Manchester Metropolitan has built up several commercial relationships in recent years. ‘We need to attract other funders,’ explains Cunningham. ‘We have quite a healthy CPD and bespoke education programme, working with Goldman Sachs, Tesco, HMRC, the Law Society and a number of other global commercial bodies such as HSBC and GSK.’

The university is also developing research and teaching opportunities with Manchester City FC.

Manchester has great strengths as a location. Its two Premiership football clubs and its music scene have made it a globally famous city. It has more students than any other city in Europe, with the University of Manchester literally next door to Manchester Metropolitan. 

But even though the latter is a ‘new university’ – before 1992 it was Manchester Polytechnic – and the University of Manchester is a member of the prestigious Russell Group, there is no inferiority complex at Manchester Metropolitan. 

‘We have a rich history and can trace our roots back to 1824,’ says Cunningham. ‘In some areas they’re our competitors; in others they’re not; and in some areas we work in partnership. The nature of the universities is different. The demographics of many of our students is different, but there is an element of differentiation both between us and within the market. 

‘We are a large full-service modern university offering a breadth of courses that can only be matched by a small number of UK universities. 

‘Our business school is very important to us. It is rightly recognised as part of an elite global group of business schools with the prestigious AACSB [Association to Advance Collegiate Schools of Business] accreditation. It is an institution in itself – virtually the size of a small university. And for international students, it offers business and management programmes that are particularly attractive.’

Private outlook

Manchester Metropolitan is not worried by private sector competition eating into its business. ‘It is making us more business-like and commercially minded, but we must remember we are not a private business,’ Cunningham argues. ‘We are a university business. We are not here to generate a profit to go to shareholders. Any surplus we create is reinvested on our intellectual capabilities and in our mission – in our staff and our students.’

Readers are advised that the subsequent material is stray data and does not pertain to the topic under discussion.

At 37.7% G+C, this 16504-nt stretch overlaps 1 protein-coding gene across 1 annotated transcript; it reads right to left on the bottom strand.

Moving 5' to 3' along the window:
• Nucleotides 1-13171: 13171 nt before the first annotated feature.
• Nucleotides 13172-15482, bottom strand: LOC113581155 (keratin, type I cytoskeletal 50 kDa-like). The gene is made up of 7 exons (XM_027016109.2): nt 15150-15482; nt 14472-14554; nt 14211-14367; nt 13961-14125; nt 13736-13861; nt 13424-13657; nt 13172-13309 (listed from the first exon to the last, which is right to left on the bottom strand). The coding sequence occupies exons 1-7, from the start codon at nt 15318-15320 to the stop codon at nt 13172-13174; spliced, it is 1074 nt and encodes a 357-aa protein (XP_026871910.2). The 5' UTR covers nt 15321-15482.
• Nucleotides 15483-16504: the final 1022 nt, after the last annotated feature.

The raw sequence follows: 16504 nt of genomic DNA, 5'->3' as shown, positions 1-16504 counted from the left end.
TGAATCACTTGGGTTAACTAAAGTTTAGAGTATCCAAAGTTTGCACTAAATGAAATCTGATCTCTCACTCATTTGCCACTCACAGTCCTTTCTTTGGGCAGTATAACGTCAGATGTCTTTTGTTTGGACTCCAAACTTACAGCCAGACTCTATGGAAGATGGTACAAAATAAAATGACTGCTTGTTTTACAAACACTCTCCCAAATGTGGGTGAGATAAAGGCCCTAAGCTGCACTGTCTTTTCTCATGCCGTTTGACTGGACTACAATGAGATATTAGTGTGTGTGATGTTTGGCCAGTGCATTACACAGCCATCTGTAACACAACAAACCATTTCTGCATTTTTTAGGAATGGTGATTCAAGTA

Yet Cunningham recognises the need to adapt and innovate. ‘We are sector-leading within the new area of degree apprenticeships,’ he says. ‘We also have an opportunity to do more with online learning and with our external engagement with businesses and SMEs.’ Manchester Metropolitan is particularly keen to develop its education offering. ‘It is a marketplace that can be better developed in terms of what the university can offer.’

The postgraduate market generally is an exciting one. Cunningham explains: ‘We are on the cusp of change there, with the introduction of loans for postgraduates. Student loans are embedded now for undergraduates and demand hasn’t slackened; in fact, it is buoyant. Part-time postgraduate is another market opportunity.’

Cunningham describes his career development as being enabled by ‘an in-depth understanding of the business, strong people skills and being forward-looking, challenging but supportive and solutions-driven’. It is an approach that has served him well and would, he suggests, be equally useful to others who want to reach the top of the university finance profession.

Paul Gosling, journalist